WASHINGTON — A man who was convicted of manslaughter for killing a civilian while he was deployed in Iraq nearly 20 years ago has been arrested and charged with assaulting law enforcement officers at the Capitol on Jan. 6.
Edward Richmond Jr., 40, who lives in Geismar, Louisiana, was arrested in Baton Rouge on Monday morning, according to the Justice Department. He faces felony charges of civil disorder; entering and remaining in a restricted building or grounds with a deadly or dangerous weapon; and assaulting, resisting or impeding officers, according to court documents.
According to the criminal complaint, photos show Richmond using a baton to attack law enforcement officers in the lower west tunnel of the Capitol, where some of the most violent attacks on Jan. 6, 2021, took place.
Online “sedition hunters” aided in identifying images of Richmond that were cited by the FBI. In its criminal complaint, the Justice Department said Richmond "wore a black helmet, goggles, shoulder pads, an orange two-way radio, and a Louisiana State Flag patch on his chest during the attack." The outfit led online sleuths to dub him "Buff Lightyear."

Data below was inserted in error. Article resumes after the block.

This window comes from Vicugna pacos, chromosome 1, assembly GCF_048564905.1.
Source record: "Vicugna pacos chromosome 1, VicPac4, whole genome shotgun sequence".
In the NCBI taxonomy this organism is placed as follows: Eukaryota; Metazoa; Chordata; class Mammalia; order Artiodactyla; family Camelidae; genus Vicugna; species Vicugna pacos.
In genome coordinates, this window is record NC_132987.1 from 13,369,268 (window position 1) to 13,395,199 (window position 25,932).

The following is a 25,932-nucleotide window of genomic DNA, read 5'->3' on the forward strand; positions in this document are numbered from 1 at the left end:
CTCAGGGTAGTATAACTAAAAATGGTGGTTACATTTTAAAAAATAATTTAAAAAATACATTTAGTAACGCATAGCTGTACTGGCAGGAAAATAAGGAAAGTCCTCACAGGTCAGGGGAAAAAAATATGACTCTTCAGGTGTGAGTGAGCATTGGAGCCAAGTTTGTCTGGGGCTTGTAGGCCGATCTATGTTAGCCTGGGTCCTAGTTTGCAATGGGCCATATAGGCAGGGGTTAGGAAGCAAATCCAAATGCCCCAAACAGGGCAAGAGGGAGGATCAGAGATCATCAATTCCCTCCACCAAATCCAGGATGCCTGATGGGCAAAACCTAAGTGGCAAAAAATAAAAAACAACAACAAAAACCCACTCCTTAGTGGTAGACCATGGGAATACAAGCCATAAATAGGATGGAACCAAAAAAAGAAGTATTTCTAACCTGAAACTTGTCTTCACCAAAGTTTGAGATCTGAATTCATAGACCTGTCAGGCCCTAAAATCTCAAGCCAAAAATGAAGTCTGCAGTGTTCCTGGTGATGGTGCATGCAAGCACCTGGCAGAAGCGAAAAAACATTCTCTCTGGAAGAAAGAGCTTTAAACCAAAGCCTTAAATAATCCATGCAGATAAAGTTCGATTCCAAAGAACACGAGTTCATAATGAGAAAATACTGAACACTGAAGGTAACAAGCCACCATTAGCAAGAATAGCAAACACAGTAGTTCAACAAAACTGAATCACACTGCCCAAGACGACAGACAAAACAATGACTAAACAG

When he was deployed in Iraq, Richmond shot a cowherder named Muhamad Husain Kadir in the back of his head on Feb. 28, 2004, the Army said at the time, according to multiple news accounts. Richmond was convicted of voluntary manslaughter, according to a 2006 article in The Washington Post, and sentenced to three years, with a demotion in rank and a dishonorable discharge. His father had sought to clear his son's name, according to the Post.
Reached by phone Monday, Edward Richmond Sr., who goes by "Eddie," referred NBC News to an attorney for his son. The attorney, John McLindon, said his client approached him about a year ago. McLindon suspects that the government will seek his client’s pretrial detention at a hearing Tuesday. Richmond will plead not guilty, McLindon said.
The man the FBI now identifies as the younger Richmond had been #182 on its Capitol Violence webpage, its "most wanted" list for Jan. 6 offenders. More than 1,200 people have been arrested in connection with Jan. 6 so far, and the Justice Department has secured about 900 convictions. Hundreds of additional Jan. 6 participants have been identified by online sleuths but not arrested.
This article was originally published on NBCNews.com